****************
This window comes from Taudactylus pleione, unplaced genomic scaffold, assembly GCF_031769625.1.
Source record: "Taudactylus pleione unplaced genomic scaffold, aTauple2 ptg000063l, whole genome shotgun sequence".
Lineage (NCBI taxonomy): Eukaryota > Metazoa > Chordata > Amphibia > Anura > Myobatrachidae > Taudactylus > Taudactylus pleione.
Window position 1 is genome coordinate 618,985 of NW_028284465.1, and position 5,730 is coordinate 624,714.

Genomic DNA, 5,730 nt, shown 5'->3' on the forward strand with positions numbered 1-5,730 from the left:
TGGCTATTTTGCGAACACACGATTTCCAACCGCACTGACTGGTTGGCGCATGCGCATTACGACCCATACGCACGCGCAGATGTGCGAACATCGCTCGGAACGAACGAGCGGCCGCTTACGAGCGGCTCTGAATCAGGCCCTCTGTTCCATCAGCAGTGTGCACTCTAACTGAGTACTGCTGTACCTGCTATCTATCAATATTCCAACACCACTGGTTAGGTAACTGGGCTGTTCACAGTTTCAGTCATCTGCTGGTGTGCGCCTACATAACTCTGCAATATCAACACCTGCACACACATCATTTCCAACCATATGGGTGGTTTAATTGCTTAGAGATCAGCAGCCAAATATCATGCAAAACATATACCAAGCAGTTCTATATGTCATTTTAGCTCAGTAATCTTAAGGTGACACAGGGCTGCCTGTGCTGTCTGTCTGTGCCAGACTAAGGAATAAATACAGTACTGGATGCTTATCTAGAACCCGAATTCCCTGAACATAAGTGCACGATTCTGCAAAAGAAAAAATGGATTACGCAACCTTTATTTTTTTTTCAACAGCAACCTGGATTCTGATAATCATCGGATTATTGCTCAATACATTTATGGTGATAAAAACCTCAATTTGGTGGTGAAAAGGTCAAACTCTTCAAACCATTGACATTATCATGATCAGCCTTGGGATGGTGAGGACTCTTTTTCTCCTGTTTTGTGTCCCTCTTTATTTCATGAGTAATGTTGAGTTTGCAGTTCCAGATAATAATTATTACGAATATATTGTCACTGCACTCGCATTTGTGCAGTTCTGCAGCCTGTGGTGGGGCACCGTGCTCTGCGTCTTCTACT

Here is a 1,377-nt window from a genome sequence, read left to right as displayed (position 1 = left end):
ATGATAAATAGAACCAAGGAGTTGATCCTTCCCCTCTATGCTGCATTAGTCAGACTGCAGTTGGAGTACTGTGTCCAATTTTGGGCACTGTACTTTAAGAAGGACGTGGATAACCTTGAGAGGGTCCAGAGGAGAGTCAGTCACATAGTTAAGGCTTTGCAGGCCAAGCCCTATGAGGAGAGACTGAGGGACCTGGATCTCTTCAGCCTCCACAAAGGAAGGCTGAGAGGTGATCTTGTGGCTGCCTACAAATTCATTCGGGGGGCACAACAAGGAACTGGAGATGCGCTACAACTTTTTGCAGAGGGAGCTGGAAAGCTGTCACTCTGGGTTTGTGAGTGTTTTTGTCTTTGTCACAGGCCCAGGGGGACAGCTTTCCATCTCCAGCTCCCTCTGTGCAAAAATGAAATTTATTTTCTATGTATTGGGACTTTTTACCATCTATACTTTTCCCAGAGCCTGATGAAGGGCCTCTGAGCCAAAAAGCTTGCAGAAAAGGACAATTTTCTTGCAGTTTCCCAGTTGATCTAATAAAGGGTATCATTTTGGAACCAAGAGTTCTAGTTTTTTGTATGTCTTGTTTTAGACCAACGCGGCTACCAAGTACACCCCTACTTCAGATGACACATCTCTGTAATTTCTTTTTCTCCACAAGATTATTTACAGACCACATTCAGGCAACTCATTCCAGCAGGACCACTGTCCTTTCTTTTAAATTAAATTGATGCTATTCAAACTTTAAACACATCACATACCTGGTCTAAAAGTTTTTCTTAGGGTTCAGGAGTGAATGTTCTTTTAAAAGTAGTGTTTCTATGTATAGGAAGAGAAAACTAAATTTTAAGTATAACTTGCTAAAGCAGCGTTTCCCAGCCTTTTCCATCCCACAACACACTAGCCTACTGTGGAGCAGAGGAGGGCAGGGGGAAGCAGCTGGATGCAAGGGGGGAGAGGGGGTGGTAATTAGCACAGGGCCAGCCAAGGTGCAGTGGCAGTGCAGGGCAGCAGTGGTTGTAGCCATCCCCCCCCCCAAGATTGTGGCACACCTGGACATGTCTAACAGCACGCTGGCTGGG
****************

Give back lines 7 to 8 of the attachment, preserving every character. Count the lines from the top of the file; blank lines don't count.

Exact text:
Here is a 1,377-nt window from a genome sequence, read left to right as displayed (position 1 = left end):
ATGATAAATAGAACCAAGGAGTTGATCCTTCCCCTCTATGCTGCATTAGTCAGACTGCAGTTGGAGTACTGTGTCCAATTTTGGGCACTGTACTTTAAGAAGGACGTGGATAACCTTGAGAGGGTCCAGAGGAGAGTCAGTCACATAGTTAAGGCTTTGCAGGCCAAGCCCTATGAGGAGAGACTGAGGGACCTGGATCTCTTCAGCCTCCACAAAGGAAGGCTGAGAGGTGATCTTGTGGCTGCCTACAAATTCATTCGGGGGGCACAACAAGGAACTGGAGATGCGCTACAACTTTTTGCAGAGGGAGCTGGAAAGCTGTCACTCTGGGTTTGTGAGTGTTTTTGTCTTTGTCACAGGCCCAGGGGGACAGCTTTCCATCTCCAGCTCCCTCTGTGCAAAAATGAAATTTATTTTCTATGTATTGGGACTTTTTACCATCTATACTTTTCCCAGAGCCTGATGAAGGGCCTCTGAGCCAAAAAGCTTGCAGAAAAGGACAATTTTCTTGCAGTTTCCCAGTTGATCTAATAAAGGGTATCATTTTGGAACCAAGAGTTCTAGTTTTTTGTATGTCTTGTTTTAGACCAACGCGGCTACCAAGTACACCCCTACTTCAGATGACACATCTCTGTAATTTCTTTTTCTCCACAAGATTATTTACAGACCACATTCAGGCAACTCATTCCAGCAGGACCACTGTCCTTTCTTTTAAATTAAATTGATGCTATTCAAACTTTAAACACATCACATACCTGGTCTAAAAGTTTTTCTTAGGGTTCAGGAGTGAATGTTCTTTTAAAAGTAGTGTTTCTATGTATAGGAAGAGAAAACTAAATTTTAAGTATAACTTGCTAAAGCAGCGTTTCCCAGCCTTTTCCATCCCACAACACACTAGCCTACTGTGGAGCAGAGGAGGGCAGGGGGAAGCAGCTGGATGCAAGGGGGGAGAGGGGGTGGTAATTAGCACAGGGCCAGCCAAGGTGCAGTGGCAGTGCAGGGCAGCAGTGGTTGTAGCCATCCCCCCCCCCAAGATTGTGGCACACCTGGACATGTCTAACAGCACGCTGGCTGGG